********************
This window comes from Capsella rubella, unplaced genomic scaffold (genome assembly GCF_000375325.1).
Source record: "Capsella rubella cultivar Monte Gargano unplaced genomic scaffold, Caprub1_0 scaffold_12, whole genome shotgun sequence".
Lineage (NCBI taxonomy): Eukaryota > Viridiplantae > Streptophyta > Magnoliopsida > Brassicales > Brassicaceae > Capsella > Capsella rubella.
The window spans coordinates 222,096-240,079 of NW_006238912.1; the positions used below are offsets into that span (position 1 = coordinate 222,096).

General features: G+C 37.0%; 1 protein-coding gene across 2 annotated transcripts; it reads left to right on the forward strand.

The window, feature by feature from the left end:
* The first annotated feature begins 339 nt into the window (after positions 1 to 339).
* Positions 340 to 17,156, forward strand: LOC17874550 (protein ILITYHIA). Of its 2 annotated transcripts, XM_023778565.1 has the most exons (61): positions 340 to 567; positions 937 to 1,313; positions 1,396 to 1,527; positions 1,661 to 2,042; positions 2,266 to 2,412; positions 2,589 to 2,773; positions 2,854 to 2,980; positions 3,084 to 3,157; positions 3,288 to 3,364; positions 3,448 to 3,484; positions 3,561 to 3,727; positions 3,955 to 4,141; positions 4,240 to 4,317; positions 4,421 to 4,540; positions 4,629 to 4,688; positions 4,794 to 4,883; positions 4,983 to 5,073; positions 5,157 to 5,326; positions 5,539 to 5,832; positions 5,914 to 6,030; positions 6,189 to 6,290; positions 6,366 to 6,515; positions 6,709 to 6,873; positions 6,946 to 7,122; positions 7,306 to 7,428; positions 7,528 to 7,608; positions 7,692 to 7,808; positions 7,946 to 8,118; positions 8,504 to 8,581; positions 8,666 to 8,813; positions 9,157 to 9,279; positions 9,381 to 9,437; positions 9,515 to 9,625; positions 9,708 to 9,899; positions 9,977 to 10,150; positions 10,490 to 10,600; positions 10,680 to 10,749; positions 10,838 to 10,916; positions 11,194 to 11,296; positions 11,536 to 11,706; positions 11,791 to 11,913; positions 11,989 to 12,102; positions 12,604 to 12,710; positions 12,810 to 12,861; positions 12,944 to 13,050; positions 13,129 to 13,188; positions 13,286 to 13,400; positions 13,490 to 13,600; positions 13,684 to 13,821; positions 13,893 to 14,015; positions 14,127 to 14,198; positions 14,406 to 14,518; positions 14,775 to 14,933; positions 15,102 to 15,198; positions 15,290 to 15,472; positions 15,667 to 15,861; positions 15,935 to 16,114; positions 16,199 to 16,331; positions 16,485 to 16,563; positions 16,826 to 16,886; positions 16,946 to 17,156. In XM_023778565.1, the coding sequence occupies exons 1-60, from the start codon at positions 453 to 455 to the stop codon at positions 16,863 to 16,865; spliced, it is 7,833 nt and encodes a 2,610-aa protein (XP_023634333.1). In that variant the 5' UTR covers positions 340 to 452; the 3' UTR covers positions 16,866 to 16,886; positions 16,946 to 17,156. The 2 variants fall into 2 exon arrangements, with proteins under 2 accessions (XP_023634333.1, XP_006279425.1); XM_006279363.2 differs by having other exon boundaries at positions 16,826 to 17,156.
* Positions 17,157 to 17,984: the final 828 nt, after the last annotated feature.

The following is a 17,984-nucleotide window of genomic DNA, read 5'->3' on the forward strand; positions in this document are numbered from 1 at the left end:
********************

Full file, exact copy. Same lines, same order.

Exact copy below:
This window comes from Capsella rubella, unplaced genomic scaffold (genome assembly GCF_000375325.1).
Source record: "Capsella rubella cultivar Monte Gargano unplaced genomic scaffold, Caprub1_0 scaffold_12, whole genome shotgun sequence".
Lineage (NCBI taxonomy): Eukaryota > Viridiplantae > Streptophyta > Magnoliopsida > Brassicales > Brassicaceae > Capsella > Capsella rubella.
The window spans coordinates 222,096-240,079 of NW_006238912.1; the positions used below are offsets into that span (position 1 = coordinate 222,096).

General features: G+C 37.0%; 1 protein-coding gene across 2 annotated transcripts; it reads left to right on the forward strand.

The window, feature by feature from the left end:
* The first annotated feature begins 339 nt into the window (after positions 1 to 339).
* Positions 340 to 17,156, forward strand: LOC17874550 (protein ILITYHIA). Of its 2 annotated transcripts, XM_023778565.1 has the most exons (61): positions 340 to 567; positions 937 to 1,313; positions 1,396 to 1,527; positions 1,661 to 2,042; positions 2,266 to 2,412; positions 2,589 to 2,773; positions 2,854 to 2,980; positions 3,084 to 3,157; positions 3,288 to 3,364; positions 3,448 to 3,484; positions 3,561 to 3,727; positions 3,955 to 4,141; positions 4,240 to 4,317; positions 4,421 to 4,540; positions 4,629 to 4,688; positions 4,794 to 4,883; positions 4,983 to 5,073; positions 5,157 to 5,326; positions 5,539 to 5,832; positions 5,914 to 6,030; positions 6,189 to 6,290; positions 6,366 to 6,515; positions 6,709 to 6,873; positions 6,946 to 7,122; positions 7,306 to 7,428; positions 7,528 to 7,608; positions 7,692 to 7,808; positions 7,946 to 8,118; positions 8,504 to 8,581; positions 8,666 to 8,813; positions 9,157 to 9,279; positions 9,381 to 9,437; positions 9,515 to 9,625; positions 9,708 to 9,899; positions 9,977 to 10,150; positions 10,490 to 10,600; positions 10,680 to 10,749; positions 10,838 to 10,916; positions 11,194 to 11,296; positions 11,536 to 11,706; positions 11,791 to 11,913; positions 11,989 to 12,102; positions 12,604 to 12,710; positions 12,810 to 12,861; positions 12,944 to 13,050; positions 13,129 to 13,188; positions 13,286 to 13,400; positions 13,490 to 13,600; positions 13,684 to 13,821; positions 13,893 to 14,015; positions 14,127 to 14,198; positions 14,406 to 14,518; positions 14,775 to 14,933; positions 15,102 to 15,198; positions 15,290 to 15,472; positions 15,667 to 15,861; positions 15,935 to 16,114; positions 16,199 to 16,331; positions 16,485 to 16,563; positions 16,826 to 16,886; positions 16,946 to 17,156. In XM_023778565.1, the coding sequence occupies exons 1-60, from the start codon at positions 453 to 455 to the stop codon at positions 16,863 to 16,865; spliced, it is 7,833 nt and encodes a 2,610-aa protein (XP_023634333.1). In that variant the 5' UTR covers positions 340 to 452; the 3' UTR covers positions 16,866 to 16,886; positions 16,946 to 17,156. The 2 variants fall into 2 exon arrangements, with proteins under 2 accessions (XP_023634333.1, XP_006279425.1); XM_006279363.2 differs by having other exon boundaries at positions 16,826 to 17,156.
* Positions 17,157 to 17,984: the final 828 nt, after the last annotated feature.

The following is a 17,984-nucleotide window of genomic DNA, read 5'->3' on the forward strand; positions in this document are numbered from 1 at the left end: